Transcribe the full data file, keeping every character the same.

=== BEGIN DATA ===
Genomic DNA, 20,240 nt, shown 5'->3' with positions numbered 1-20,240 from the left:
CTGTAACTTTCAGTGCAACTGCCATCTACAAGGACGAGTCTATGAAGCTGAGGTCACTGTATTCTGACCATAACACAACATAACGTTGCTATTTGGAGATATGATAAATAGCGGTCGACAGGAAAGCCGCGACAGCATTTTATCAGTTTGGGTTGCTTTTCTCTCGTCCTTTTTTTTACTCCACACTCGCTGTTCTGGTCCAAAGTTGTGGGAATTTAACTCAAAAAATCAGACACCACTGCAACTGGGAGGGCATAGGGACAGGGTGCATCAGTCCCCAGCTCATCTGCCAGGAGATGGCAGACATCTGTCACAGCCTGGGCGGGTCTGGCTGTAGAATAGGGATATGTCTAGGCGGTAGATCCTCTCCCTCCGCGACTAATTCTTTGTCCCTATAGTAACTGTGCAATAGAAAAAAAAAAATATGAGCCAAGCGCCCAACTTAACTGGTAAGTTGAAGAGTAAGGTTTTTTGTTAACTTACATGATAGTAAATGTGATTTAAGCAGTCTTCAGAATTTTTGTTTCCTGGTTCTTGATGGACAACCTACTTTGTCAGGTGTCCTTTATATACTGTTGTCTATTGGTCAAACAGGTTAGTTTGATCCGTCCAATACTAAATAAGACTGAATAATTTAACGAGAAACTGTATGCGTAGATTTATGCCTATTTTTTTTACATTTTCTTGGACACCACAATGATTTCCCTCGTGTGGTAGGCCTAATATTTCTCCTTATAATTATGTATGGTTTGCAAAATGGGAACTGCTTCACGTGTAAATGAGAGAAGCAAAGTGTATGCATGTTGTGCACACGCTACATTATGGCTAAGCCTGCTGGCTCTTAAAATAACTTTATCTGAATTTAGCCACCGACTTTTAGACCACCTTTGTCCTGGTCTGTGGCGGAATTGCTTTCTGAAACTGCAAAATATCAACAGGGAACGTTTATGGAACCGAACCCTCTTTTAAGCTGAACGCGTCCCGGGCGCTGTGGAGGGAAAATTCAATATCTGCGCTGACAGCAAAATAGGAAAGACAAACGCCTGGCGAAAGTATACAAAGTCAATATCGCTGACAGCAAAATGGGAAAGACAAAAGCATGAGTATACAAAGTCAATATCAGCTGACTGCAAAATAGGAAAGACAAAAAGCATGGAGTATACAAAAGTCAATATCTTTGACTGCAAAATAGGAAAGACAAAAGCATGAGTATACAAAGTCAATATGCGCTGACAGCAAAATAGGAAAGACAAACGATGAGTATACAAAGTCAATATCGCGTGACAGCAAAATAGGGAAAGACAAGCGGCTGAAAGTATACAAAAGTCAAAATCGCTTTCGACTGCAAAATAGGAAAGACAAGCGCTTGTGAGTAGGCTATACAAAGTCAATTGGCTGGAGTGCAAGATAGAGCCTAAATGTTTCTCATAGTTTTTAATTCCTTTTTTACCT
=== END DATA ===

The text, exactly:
Genomic DNA, 20,240 nt, shown 5'->3' with positions numbered 1-20,240 from the left:
CTGTAACTTTCAGTGCAACTGCCATCTACAAGGACGAGTCTATGAAGCTGAGGTCACTGTATTCTGACCATAACACAACATAACGTTGCTATTTGGAGATATGATAAATAGCGGTCGACAGGAAAGCCGCGACAGCATTTTATCAGTTTGGGTTGCTTTTCTCTCGTCCTTTTTTTTACTCCACACTCGCTGTTCTGGTCCAAAGTTGTGGGAATTTAACTCAAAAAATCAGACACCACTGCAACTGGGAGGGCATAGGGACAGGGTGCATCAGTCCCCAGCTCATCTGCCAGGAGATGGCAGACATCTGTCACAGCCTGGGCGGGTCTGGCTGTAGAATAGGGATATGTCTAGGCGGTAGATCCTCTCCCTCCGCGACTAATTCTTTGTCCCTATAGTAACTGTGCAATAGAAAAAAAAAAATATGAGCCAAGCGCCCAACTTAACTGGTAAGTTGAAGAGTAAGGTTTTTTGTTAACTTACATGATAGTAAATGTGATTTAAGCAGTCTTCAGAATTTTTGTTTCCTGGTTCTTGATGGACAACCTACTTTGTCAGGTGTCCTTTATATACTGTTGTCTATTGGTCAAACAGGTTAGTTTGATCCGTCCAATACTAAATAAGACTGAATAATTTAACGAGAAACTGTATGCGTAGATTTATGCCTATTTTTTTTACATTTTCTTGGACACCACAATGATTTCCCTCGTGTGGTAGGCCTAATATTTCTCCTTATAATTATGTATGGTTTGCAAAATGGGAACTGCTTCACGTGTAAATGAGAGAAGCAAAGTGTATGCATGTTGTGCACACGCTACATTATGGCTAAGCCTGCTGGCTCTTAAAATAACTTTATCTGAATTTAGCCACCGACTTTTAGACCACCTTTGTCCTGGTCTGTGGCGGAATTGCTTTCTGAAACTGCAAAATATCAACAGGGAACGTTTATGGAACCGAACCCTCTTTTAAGCTGAACGCGTCCCGGGCGCTGTGGAGGGAAAATTCAATATCTGCGCTGACAGCAAAATAGGAAAGACAAACGCCTGGCGAAAGTATACAAAGTCAATATCGCTGACAGCAAAATGGGAAAGACAAAAGCATGAGTATACAAAGTCAATATCAGCTGACTGCAAAATAGGAAAGACAAAAAGCATGGAGTATACAAAAGTCAATATCTTTGACTGCAAAATAGGAAAGACAAAAGCATGAGTATACAAAGTCAATATGCGCTGACAGCAAAATAGGAAAGACAAACGATGAGTATACAAAGTCAATATCGCGTGACAGCAAAATAGGGAAAGACAAGCGGCTGAAAGTATACAAAAGTCAAAATCGCTTTCGACTGCAAAATAGGAAAGACAAGCGCTTGTGAGTAGGCTATACAAAGTCAATTGGCTGGAGTGCAAGATAGAGCCTAAATGTTTCTCATAGTTTTTAATTCCTTTTTTACCT